THE WANAMAKER ORGAN
A VISIT BEHIND THE SCENES
Billy, the young enthusiast, seated at The Console with Keith Chapman (1945-1989) in 1982
Photograph taken by Nightscribe
AN INVITATION NOT TO BE REFUSED
And so I followed the gentleman and the others lucky enough to be invited along. We made our way a path that took us between racks of garments for sale on the Second Floor of the Store and passed the entrance to the stage where the Faux Organ Pipes form the backdrop for singers and musicians and stopped at a small door just passed it. Once the gentleman opened the door, we were welcomed to pass through into what I would later call a magical land.
Before beginning this section, I would like to draw the reader’s attention to the fact that the maintenance and restoration of The Wanamaker Organ is the result of the constant work and dedication given by a whole group of people. As a result of the effects of this group of people, the glorious sound of the Wanamaker Organ continues to be heard.
Although it is obvious that the work of each person involved is of importance, I would like to draw the reader’s attention to two gentlemen in particular: Mr. L. Curt Mangel III, the Curator and also Mr. Scott Kipp, the Organ Carpenter & Restorer.
I have it on good authority from The Friends that a major factor in The Organ’s restoration’s progress over the past fifteen years has been the Curator, Mr. L. Curt Mangel III, who is considered to be an expert on pneumatic action and a genius when it comes to electrical things by those who understand more fully than I the workings of The Organ. As a result of his know-how, contacts and fund-raising talents, he is responsible for a number of major improvements to The Organ including:
- A state of the art wood humidifying system to allow The Organ to be used in the driest winter months;
- The relocation of the Orchestral division so it can be clearly heard;
- The doubling-up of the Metal 32 foot Rank so that the Swell Organ can be clearly heard;
- The addition of a MIDI system that makes the old wind relays obsolete and has resulted in a very fast playing action;
- The addition of a state-of-the-art combination action;
- The equipping of a state-of-the-art Restoration Workshop;
- The overseeing of various additions including a giant Gong and a high-pressure unenclosed 8 foot Tuba; and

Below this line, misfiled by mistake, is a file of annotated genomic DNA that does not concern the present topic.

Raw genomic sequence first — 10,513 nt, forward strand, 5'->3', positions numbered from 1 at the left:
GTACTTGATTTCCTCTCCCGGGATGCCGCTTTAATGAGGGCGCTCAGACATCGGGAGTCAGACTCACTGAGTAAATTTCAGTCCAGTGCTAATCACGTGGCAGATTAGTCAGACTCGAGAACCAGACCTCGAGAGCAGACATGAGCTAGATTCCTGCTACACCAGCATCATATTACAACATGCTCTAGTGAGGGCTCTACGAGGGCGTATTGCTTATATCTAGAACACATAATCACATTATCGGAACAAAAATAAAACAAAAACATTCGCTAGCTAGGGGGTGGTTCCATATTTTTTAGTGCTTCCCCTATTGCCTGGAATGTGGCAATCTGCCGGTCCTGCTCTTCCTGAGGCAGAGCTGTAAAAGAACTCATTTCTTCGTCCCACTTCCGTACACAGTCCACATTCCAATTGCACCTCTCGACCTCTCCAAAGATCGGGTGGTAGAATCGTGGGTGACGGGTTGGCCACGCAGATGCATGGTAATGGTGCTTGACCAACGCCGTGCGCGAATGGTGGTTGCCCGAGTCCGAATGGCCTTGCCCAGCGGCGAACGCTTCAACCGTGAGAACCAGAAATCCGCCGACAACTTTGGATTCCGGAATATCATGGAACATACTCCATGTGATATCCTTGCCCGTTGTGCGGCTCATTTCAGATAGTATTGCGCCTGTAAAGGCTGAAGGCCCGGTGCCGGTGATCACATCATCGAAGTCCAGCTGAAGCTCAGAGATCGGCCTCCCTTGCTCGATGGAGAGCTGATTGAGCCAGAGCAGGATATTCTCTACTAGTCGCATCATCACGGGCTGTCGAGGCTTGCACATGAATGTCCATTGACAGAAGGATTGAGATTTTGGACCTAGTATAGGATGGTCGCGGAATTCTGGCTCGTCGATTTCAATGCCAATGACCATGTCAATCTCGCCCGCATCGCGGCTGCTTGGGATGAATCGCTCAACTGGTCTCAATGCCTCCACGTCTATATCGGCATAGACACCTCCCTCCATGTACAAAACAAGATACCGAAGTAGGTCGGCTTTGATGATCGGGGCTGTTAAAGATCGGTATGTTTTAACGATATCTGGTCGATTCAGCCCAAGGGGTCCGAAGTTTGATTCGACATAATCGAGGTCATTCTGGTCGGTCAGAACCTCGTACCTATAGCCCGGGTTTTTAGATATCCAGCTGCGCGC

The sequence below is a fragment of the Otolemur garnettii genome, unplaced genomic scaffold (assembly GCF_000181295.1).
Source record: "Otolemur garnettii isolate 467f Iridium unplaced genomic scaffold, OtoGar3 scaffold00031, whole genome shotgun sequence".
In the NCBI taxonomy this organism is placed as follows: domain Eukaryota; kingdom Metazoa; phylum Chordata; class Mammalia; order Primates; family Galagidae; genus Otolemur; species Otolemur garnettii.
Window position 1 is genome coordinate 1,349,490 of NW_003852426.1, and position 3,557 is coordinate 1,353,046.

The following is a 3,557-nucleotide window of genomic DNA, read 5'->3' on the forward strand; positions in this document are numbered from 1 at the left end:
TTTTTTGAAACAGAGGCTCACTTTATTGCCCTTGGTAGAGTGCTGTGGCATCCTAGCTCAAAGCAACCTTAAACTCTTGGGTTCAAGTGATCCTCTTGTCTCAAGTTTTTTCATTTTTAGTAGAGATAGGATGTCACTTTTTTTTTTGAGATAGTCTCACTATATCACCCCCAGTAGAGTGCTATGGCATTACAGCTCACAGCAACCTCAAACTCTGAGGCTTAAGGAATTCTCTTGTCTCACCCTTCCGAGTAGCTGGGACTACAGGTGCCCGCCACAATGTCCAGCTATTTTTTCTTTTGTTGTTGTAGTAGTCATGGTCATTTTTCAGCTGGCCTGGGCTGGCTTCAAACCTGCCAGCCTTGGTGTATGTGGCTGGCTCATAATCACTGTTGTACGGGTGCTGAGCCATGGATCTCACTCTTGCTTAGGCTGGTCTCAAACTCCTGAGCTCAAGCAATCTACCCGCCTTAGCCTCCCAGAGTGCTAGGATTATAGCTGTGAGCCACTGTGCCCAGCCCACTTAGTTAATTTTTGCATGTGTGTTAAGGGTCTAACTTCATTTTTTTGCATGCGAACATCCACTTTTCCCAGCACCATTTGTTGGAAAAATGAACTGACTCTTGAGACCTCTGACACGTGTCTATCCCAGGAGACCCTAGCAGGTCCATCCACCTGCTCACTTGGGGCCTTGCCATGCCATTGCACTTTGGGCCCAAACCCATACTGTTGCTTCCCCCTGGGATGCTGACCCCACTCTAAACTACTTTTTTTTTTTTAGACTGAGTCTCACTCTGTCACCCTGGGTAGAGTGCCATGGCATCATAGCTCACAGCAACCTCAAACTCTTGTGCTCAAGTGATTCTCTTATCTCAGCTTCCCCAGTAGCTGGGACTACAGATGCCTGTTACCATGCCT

- The bringing of the entire organ into tight tuning with itself.
I am told that the genius of Mr. Mangel is evident elsewhere, but suffice it to say, his abilities have been a major factor in the revitalization of this instrument.
Although I am but a mere spectator with little knowledge of what is necessary to maintain this wonderful Organ in peak playing condition, I would like thank Mr. Mangel and his team for the work that they have done, are doing and will continue to do.
To illustrate Behind the Scenes of the Wanamaker Organ, I suggest that the reader watch the following videos.
I recommend especially the first, since this is one where the Organ Carpenter & Restorer, Mr. Scott Kip, talks about The Organ and his work and takes the viewer on a tour Behind the Scenes:
Click here to watch this video
Secondly, I recommend watching a tour of the Orchestral & String Chambers of The Organ given on 25th June, 2011 as part of The Festival:
Click here to watch this video
After passing through the little door on the Second Floor of the Store, we made our way to a central area, which had the appearance of a working area. The area had a wooden floor and the walls were covered with wooden panels with a few photographs hanging from them. I learned that although some work was often carried out here, this was not the Organ Workshop; we would be going there later.
Surrounding the central area were a series of little paths that took the visitor past a variety of pipes, bellows and relay systems. I remember being told the names of a number of Ranks of pipes, but unfortunately, I have to confess that I fail to recall what I was told.
On the periphery of the central area was a huge wooden structure that I learned was the bellows for the Tremolo. The Tremoloimparts on a note a trembling effect, which is brought about by a change in its amplitude. The bellows consisted of a huge leather bag that was held between by two huge wooden plates that were in turn held against the bag by huge metal clamps and wooden crossbars. We were treated to seeing to bag expand when air was pumped into it once the pump was set in motion. We watched the wooden plates rise up until the bag was filled.